than one hundred photographs on display in the exhibition Manoel de Oliveira Photographer are one
of the great surprises that the director's personal archive, deposited entirely
at Serralves, had been holding in reserve. Produced between the late 1930s and
the mid-1950s, these images, stored for several decades and mostly unpublished,
reveal not only an unknown facet of Oliveira — his activity as a photographer —,
but also open up new perspectives on how his filmmaking developed.
Oliveira’s passage through the static image was a decisive stage in his
career as a filmmaker. In dialogue with both pictorialism, constructivism and
Bauhaus' experiments, his photographs are halfway between exploring the
classical values of composition and the modernist spirit running through the
entire first phase of his film work.
Used mostly artistically, photography was an instrument of formal
research and experimentation for Oliveira: another way of questioning, in a
relationship as direct as complementary to the films, and to building his own
now on display will certainly add a new chapter to the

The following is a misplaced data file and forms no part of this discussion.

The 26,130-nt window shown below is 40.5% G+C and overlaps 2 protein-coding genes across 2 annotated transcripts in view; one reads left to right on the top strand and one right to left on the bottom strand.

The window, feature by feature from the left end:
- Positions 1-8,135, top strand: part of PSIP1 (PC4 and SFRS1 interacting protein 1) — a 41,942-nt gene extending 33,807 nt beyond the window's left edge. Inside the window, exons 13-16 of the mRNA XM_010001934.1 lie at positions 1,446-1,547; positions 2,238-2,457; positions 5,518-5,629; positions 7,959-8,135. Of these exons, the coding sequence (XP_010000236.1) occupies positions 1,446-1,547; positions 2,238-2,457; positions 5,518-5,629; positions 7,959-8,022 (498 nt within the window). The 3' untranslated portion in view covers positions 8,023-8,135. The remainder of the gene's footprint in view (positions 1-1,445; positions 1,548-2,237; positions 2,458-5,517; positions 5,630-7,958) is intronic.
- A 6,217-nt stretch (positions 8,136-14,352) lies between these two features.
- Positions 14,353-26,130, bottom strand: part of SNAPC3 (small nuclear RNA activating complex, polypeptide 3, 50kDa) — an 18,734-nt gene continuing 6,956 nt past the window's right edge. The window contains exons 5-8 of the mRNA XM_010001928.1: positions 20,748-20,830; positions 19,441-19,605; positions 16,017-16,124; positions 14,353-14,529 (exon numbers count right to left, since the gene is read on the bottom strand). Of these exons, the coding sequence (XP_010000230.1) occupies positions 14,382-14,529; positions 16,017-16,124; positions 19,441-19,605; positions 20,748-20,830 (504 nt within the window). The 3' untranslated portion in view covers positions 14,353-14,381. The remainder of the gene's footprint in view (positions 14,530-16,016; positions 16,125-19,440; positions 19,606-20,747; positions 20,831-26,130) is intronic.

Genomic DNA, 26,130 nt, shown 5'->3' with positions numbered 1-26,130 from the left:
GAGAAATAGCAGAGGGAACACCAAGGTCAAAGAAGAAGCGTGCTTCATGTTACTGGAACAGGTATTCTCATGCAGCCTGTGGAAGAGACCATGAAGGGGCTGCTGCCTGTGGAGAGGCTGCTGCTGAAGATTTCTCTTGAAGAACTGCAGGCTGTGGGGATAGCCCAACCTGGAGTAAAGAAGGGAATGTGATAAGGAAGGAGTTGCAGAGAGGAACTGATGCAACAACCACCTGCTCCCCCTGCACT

history of Portuguese photography of the 1940s. They are, above all, a precious
instrument to better understand the way Oliveira took on directing photography
in his own films for a period of ten years. They also contextualize, from a
broader perspective, the strict composition and framing that, in general,
feature in all his films. Looking at these images, there is no point in
trying to find out where the photographer begins and the filmmaker ends; nor to
strictly define the extent to which the former may sometimes have taken the
place of the latter. What is important, though, is to question how this
coexistence between two ways of seeing and thinking is embodied in his work.
by António Preto, Director of the Casa do Cinema Manoel de Oliveira.
photographs on display belong to Collection Manoel de Oliveira, Casa do Cinema
Manoel de Oliveira — Fundação de Serralves, Porto.
Discover the exhibition through a guided tour by the CCMO Director, in video: